At the start of any index cycle, the control system is adapted to simultaneously provide two signals, a directional signal circuit (for clockwise or counterclockwise movement) and a creep bypass signal circuit. The directional signal circuit initiates rapid movement by the required shortest route, and the creep by-pass signal circuit energizes the solenoid to retract the switch mechanism. In Fig. 6, for example, an imaginary phantom line A is shown between the actuating rollers of switches 191 and 192, and bisecting the cam lobe 40C which is positioned to coincidently actuate both of the switches 191, 192 to open position. The imaginary line A corresponds with the zero degree location of the operating station 62, Figs. 2 and 3. Phantom lines B and C are spaced approximately five degrees on either side of line A to indicate the extent of creep movement in approaching the operating station during clockwise or counterclockwise positioning respectively. Assume now, that the quill 45, Fig. l, is to be advanced into the operating station 62. At the start of the index cycle, the directional signal initiates drum and cam rotation in a clockwise direction, and the creep by-pass signal energizes the solenoid 197 to retract the switch mechanism 179, Fig. 6A. When the selected quill 45 is approximately twelve degrees from the operating station, the creep by-pass signal is interrupted to deenergize the solenoid 197 and permit inward movement of the switch mechanism 179 in a manner that the actuating rollers engage the periphery of the cam 181, and the rapid movement is reduced to a creep rate. However, the original directional signal circuit continues to retain directional control until the selected quill is approximately five degrees from the operating station. At that instant, the original directional signal circuit is interrupted to permit an overlapping directional control circuit established by the coaction of switches 191, 192 with the cam 181 to effect continued indexing at a slow or creep rate for the remaining five degrees of movement. As shown in Fig. 6B, the directional control is then effected by switch 191 being actuated to closed position, and the switch 192, being open since the roller thereof, engages the arcuate dwell portion of the cam lobe 45C. As soon as both switches engage the arcuate dwell portions on opposite sides of the land portion of cam lobe 45C, they are coincidentally open to stop drum movement. The invention is not considered as being limited to exactly twelve degrees and five degrees, for respective interruption of the creep signal and the directional signal. Because of the slight time interval required for the switch mechanism 179 to actually engage the periphery of the rotating cam, a slight delay is required between termination of the signal circuits to establish the overlapping creep-stop circuit, which then functions to control both direction and the reduced creep rate of travel.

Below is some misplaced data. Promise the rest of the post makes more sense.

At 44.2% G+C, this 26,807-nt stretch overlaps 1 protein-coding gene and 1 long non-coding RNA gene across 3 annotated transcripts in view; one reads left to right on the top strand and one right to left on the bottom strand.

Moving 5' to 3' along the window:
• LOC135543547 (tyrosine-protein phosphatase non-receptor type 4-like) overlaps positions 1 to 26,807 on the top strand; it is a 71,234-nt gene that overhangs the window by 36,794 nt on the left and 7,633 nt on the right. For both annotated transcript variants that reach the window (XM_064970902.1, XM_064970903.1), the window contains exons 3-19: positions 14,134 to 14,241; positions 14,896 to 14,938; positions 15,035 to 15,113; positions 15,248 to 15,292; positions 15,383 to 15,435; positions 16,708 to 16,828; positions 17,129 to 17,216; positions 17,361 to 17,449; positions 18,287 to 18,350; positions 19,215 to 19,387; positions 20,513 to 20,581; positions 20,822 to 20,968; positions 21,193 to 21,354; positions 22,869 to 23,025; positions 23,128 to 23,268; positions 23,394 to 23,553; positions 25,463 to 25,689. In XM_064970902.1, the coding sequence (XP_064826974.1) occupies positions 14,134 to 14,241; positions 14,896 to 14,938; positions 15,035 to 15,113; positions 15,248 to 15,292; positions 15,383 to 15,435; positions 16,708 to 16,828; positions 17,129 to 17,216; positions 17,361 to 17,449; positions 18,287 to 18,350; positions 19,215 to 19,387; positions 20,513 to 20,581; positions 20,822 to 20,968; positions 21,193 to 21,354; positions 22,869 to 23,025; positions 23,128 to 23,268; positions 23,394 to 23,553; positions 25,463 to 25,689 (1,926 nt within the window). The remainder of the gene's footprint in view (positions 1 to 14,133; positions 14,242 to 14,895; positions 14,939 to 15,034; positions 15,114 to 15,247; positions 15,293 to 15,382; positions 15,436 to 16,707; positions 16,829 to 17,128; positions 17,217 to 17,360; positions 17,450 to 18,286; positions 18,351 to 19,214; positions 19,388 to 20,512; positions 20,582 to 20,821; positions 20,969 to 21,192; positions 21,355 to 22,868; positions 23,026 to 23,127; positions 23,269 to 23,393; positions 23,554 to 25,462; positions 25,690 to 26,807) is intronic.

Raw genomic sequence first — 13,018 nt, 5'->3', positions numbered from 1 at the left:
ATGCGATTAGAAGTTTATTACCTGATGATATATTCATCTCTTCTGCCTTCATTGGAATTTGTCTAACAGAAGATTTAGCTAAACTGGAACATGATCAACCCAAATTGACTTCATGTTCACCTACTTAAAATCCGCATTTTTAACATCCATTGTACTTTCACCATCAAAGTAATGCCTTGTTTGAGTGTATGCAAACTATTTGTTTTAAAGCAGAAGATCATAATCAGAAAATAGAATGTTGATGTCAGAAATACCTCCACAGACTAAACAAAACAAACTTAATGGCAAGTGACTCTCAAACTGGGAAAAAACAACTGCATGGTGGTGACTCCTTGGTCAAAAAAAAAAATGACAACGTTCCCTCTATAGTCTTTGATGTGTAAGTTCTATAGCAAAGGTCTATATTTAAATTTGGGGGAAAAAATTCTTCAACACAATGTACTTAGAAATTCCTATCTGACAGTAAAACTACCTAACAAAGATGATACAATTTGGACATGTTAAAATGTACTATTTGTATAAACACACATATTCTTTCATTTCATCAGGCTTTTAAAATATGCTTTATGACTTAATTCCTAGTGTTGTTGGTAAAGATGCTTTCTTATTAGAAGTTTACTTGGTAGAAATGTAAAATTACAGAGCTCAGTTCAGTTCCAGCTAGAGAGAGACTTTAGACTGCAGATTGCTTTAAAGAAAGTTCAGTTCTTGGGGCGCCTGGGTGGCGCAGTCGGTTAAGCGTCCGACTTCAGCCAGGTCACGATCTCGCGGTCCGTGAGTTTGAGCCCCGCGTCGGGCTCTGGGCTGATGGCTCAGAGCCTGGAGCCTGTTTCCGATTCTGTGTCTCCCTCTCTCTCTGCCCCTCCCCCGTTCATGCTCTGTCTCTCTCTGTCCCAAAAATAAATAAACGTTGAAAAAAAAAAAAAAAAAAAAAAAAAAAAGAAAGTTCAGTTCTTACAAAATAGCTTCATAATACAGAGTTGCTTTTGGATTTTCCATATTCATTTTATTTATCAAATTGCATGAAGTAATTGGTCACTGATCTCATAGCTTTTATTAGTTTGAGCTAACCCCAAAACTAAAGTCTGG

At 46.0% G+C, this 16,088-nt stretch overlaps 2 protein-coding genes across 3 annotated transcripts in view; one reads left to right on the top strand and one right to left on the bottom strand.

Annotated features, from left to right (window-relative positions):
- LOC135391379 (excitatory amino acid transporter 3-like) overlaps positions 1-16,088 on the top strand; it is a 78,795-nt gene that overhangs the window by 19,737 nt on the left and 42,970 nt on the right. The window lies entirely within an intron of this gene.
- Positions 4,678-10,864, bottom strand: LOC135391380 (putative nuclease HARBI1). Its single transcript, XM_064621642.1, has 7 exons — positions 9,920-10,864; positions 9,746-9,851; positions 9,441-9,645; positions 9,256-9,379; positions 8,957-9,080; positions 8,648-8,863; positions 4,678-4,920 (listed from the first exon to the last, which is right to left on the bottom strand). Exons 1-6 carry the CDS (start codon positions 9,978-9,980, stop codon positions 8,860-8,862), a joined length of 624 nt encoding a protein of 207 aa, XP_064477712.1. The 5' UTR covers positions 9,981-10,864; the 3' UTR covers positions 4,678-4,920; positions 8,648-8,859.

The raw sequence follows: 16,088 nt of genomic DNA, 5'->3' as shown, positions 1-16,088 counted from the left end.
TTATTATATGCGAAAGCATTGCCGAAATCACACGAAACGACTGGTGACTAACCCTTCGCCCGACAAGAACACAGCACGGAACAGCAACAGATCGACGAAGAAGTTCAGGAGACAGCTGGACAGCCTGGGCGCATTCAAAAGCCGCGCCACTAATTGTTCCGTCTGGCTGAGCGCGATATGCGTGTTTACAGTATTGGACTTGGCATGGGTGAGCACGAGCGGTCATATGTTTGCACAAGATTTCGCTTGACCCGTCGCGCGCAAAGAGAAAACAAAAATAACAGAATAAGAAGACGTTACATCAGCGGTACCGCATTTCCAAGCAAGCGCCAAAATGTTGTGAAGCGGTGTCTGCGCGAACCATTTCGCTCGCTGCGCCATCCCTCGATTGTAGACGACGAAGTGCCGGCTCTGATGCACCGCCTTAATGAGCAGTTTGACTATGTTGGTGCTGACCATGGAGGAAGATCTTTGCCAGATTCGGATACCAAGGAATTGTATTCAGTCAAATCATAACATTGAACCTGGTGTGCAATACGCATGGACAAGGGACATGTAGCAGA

In the event indexing is effected in a counterclockwise direction, the switch 191 is open and the switch 192 is actuated to closed position to control the remaining five degree portion of the index cycle. Upon arrival of the drum at the approximate final selection station, coincident operation of both switches 191 and 192 again operates to effect electrical stopping of drum and cam rotation. Due to a necessary slight differential or overlap in the operation of switches 191 and 192, there is a slight angular misalignment of the drum relative to the operating station 62. This misalignment necessitates the slight, final positioning effected by coaction between the index plunger and one or another of the beveled index notches 40C to 59C.

As taught by the present invention, the extent of the selected index movement is determined by establishing a predetermined angular reference phase (of constant voltage) that is compared with the existing angularfeed.

back phase (of constant voltage) established by the existing indexed position of the rotatable spindle drum. In accordance with the difference between these two voltage phases, the drum 33 and cam plate 181 are caused to be rotated in the required direction at a rapid rate, with the reduction from rapid to creep rate being automatically effected at the same predetermined distance twelve degrees from the operating station.